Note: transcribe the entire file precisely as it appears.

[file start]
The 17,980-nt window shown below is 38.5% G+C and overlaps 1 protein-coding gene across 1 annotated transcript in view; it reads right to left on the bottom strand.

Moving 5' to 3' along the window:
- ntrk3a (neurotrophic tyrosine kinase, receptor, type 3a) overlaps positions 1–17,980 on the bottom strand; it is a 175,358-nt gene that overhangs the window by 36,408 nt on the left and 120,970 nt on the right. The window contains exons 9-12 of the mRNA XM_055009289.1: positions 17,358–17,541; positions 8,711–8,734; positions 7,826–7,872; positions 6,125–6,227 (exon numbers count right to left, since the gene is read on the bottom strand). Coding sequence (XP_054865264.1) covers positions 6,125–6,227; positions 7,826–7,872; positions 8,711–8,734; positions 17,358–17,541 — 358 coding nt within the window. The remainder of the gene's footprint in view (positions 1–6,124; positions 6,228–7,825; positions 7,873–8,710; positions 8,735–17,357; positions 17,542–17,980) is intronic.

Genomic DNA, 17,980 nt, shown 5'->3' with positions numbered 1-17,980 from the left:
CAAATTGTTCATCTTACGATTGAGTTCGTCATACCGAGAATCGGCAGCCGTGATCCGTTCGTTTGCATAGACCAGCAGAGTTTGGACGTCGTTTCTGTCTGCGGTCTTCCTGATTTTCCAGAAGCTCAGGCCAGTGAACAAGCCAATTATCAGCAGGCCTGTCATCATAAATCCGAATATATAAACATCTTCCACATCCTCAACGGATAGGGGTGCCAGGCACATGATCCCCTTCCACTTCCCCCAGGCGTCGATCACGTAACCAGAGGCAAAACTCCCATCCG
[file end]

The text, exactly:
The 17,980-nt window shown below is 38.5% G+C and overlaps 1 protein-coding gene across 1 annotated transcript in view; it reads right to left on the bottom strand.

Moving 5' to 3' along the window:
- ntrk3a (neurotrophic tyrosine kinase, receptor, type 3a) overlaps positions 1–17,980 on the bottom strand; it is a 175,358-nt gene that overhangs the window by 36,408 nt on the left and 120,970 nt on the right. The window contains exons 9-12 of the mRNA XM_055009289.1: positions 17,358–17,541; positions 8,711–8,734; positions 7,826–7,872; positions 6,125–6,227 (exon numbers count right to left, since the gene is read on the bottom strand). Coding sequence (XP_054865264.1) covers positions 6,125–6,227; positions 7,826–7,872; positions 8,711–8,734; positions 17,358–17,541 — 358 coding nt within the window. The remainder of the gene's footprint in view (positions 1–6,124; positions 6,228–7,825; positions 7,873–8,710; positions 8,735–17,357; positions 17,542–17,980) is intronic.

Genomic DNA, 17,980 nt, shown 5'->3' with positions numbered 1-17,980 from the left:
CAAATTGTTCATCTTACGATTGAGTTCGTCATACCGAGAATCGGCAGCCGTGATCCGTTCGTTTGCATAGACCAGCAGAGTTTGGACGTCGTTTCTGTCTGCGGTCTTCCTGATTTTCCAGAAGCTCAGGCCAGTGAACAAGCCAATTATCAGCAGGCCTGTCATCATAAATCCGAATATATAAACATCTTCCACATCCTCAACGGATAGGGGTGCCAGGCACATGATCCCCTTCCACTTCCCCCAGGCGTCGATCACGTAACCAGAGGCAAAACTCCCATCCG